I, Emily, am writing about dimensions and layers on what it means to be a poet in the postmodern days of the internet, when everyone is still, in a medieval way, quite superstitious about how art is created using multimedia, when things just "appeared" online and the whole medium of publishing to a culture using photographs, words and sounds.

As a writer, I love the euphoria of creating something that looks and sounds unique, and yet symbolic and meaningful. The art of words fascinates me, and has since a very young age. I learned to read as a very young child and could read forty words by age two. I began writing poetry at age ten, and believe philosophy and art are always interconnected if we find meaning in words. This of course applies also to song writing, where theology is paramount: our songs ingrain the ideas of our philosophy into the heart.

In the realm of contemporary art, I have only in my late twenties, taken to photography. I was never a good photographer before that. As for the art form, I would like to say that time generally does not improve photographs, it only dates them. Therefore they are particularly relevant during the decade they were taken, and moreso if they can be made into prints and sold. Photography was once thought to compete with painting in its realism, in the early days of the camera.

Words are timeless and relevant in more than one generation. Words and writing is a generally free occupation: it does not cost a lot of money if you write in a paperless society. Most of my writing was written without paper, and only printed out in its very final form. Almost all of my poetry has been made available through a paperless form to my online audience for people to read and enjoy, either in websites or e-books. I always want my words to be finely crafted, each line to become a favorite quote in mind. When you are a wordsmith, never throw a horseshoe.

I have found over the last five years, since my first website, Voetelle drew a crowd of 600 people, that writing to an audience makes the work that much more secure, and is enjoyed by more than just yourself. My journey as a writer has not been an easy one, and as a photographer, even less so, from the early days of standing in the snow barefoot to get a good shot, or the denouncement to become a self-disciplined artist. Finally, now my work is beginning to sell, and my first solo art exhibit is coming up in September.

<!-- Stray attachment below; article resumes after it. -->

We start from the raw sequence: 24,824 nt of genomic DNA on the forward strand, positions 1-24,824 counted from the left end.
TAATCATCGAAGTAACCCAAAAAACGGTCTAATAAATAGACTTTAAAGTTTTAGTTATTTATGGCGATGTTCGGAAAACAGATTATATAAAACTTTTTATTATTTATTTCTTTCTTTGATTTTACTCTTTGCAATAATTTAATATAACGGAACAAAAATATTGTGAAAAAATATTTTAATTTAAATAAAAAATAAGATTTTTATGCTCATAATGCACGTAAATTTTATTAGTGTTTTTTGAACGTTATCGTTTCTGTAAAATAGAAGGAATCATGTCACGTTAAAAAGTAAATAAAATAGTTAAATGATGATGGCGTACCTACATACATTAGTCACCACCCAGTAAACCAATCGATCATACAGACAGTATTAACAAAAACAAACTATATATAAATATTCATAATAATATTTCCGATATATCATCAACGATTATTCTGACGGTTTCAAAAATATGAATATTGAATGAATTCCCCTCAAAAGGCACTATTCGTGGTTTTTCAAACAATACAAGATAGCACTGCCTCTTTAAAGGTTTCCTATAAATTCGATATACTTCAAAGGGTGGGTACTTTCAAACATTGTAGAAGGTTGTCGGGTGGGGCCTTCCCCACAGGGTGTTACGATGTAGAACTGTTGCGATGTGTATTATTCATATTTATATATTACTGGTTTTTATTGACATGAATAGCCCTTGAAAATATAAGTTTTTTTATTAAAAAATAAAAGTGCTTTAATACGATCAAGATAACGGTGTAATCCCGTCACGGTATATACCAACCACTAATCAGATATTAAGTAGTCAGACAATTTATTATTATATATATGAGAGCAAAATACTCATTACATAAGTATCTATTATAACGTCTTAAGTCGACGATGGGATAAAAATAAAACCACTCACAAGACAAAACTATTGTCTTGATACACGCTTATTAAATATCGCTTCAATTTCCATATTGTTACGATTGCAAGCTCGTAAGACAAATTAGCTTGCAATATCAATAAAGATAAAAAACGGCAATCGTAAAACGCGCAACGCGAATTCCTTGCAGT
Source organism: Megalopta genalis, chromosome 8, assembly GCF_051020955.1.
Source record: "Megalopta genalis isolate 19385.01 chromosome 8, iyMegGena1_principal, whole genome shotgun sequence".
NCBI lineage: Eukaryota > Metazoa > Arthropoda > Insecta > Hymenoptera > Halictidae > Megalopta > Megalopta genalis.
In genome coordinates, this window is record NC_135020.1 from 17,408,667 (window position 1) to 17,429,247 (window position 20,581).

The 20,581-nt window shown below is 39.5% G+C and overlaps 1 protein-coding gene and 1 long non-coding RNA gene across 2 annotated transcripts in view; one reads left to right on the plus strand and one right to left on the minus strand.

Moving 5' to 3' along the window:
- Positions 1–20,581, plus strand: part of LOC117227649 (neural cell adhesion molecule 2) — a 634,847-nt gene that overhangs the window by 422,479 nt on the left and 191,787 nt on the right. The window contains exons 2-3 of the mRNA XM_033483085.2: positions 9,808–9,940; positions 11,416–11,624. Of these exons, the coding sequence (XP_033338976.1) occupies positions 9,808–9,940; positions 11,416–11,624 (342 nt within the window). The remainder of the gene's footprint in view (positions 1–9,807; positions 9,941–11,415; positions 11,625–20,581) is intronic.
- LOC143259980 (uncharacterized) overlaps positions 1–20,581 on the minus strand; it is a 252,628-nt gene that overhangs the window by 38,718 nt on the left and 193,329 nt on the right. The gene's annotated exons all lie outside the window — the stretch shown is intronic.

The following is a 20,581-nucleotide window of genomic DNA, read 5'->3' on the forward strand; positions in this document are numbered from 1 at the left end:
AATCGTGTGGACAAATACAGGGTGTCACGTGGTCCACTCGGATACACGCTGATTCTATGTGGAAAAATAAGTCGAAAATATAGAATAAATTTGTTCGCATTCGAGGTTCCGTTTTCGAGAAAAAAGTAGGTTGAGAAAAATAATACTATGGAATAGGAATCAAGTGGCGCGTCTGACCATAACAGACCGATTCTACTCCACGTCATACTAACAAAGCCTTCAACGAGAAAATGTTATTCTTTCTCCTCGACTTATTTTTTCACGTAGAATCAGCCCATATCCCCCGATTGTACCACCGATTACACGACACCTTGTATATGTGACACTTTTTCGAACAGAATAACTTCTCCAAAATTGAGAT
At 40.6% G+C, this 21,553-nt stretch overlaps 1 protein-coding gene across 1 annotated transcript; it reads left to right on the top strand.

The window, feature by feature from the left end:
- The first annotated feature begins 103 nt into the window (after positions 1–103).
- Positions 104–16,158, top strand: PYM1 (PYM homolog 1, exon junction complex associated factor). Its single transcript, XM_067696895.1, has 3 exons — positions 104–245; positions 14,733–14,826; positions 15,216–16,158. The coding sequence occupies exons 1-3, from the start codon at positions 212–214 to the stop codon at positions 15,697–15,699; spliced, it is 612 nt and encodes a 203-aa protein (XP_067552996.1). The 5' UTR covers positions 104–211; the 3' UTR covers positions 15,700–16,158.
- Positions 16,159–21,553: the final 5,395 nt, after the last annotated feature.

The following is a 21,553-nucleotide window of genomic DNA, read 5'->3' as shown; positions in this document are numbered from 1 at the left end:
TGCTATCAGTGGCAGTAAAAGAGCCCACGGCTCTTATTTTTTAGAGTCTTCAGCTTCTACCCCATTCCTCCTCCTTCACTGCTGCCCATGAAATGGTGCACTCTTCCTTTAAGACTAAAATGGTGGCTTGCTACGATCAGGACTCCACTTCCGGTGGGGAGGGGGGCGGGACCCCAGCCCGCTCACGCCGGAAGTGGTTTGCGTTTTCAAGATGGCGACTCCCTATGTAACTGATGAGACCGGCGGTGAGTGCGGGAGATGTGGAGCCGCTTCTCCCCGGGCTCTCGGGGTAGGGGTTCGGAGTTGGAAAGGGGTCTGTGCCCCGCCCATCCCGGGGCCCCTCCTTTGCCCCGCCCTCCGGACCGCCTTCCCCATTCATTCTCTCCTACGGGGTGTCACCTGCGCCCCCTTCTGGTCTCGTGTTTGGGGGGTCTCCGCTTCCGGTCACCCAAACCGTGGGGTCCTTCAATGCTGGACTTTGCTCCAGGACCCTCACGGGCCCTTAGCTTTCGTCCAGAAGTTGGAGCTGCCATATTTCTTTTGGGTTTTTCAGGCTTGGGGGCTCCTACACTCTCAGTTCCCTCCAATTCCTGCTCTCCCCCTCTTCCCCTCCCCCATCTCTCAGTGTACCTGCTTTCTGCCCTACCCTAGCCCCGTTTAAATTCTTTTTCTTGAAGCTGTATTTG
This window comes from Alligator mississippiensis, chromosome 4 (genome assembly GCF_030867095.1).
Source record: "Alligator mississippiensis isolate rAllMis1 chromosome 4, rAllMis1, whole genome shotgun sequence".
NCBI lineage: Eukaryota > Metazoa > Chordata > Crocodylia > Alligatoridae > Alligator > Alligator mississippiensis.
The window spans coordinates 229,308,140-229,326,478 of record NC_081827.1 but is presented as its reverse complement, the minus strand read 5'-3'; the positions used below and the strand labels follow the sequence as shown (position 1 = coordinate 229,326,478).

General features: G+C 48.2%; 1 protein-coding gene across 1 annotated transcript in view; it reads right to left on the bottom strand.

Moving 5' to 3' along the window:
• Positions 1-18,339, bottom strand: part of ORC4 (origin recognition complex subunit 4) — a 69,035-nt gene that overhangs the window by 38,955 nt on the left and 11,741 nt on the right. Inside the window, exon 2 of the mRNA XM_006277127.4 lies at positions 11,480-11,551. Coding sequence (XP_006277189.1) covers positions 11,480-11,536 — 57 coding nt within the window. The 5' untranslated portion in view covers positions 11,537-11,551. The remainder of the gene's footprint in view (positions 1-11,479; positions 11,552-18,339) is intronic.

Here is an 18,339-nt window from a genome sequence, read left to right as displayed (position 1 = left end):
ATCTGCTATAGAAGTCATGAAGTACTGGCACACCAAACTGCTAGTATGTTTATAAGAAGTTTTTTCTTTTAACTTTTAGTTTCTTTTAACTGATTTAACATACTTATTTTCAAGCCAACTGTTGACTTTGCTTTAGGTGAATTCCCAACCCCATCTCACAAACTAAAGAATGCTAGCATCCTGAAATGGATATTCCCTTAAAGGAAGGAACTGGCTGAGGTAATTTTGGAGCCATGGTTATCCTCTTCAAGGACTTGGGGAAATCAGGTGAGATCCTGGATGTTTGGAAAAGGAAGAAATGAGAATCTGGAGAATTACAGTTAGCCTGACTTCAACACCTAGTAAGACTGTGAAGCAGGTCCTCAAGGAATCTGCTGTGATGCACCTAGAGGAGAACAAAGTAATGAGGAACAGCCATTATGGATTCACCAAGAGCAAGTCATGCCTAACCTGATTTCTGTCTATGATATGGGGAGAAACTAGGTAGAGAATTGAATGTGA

I grew up on a rigorous schedule of playing the piano until I was in university and was trained by a concert pianist with long red hair who reminds me of a medieval Elaine of sorts, painted as Waterhouse's The Lady of Shalott.

You can read more about the character based on the Waterhouse painting named Aurias, which was originally the name of an early Canadian 18th century clothing company, at my tapestry series, called the Lion and the Unicorn Tapestry Series' (now the Clay Road Tapestry).  
The short stories of 'The Portals' expands on the idea of the muse, and her purpose as a medieval model for a painting.

I am a solitary unicorn. What I have to say to society will probably mature as a writer's voice matures, but I have waited twenty years to publish my poetry, waiting for that unicorn and seeking to find the true voice.

I tend my mantra of gardens just before dusk...


No comments:

Post a Comment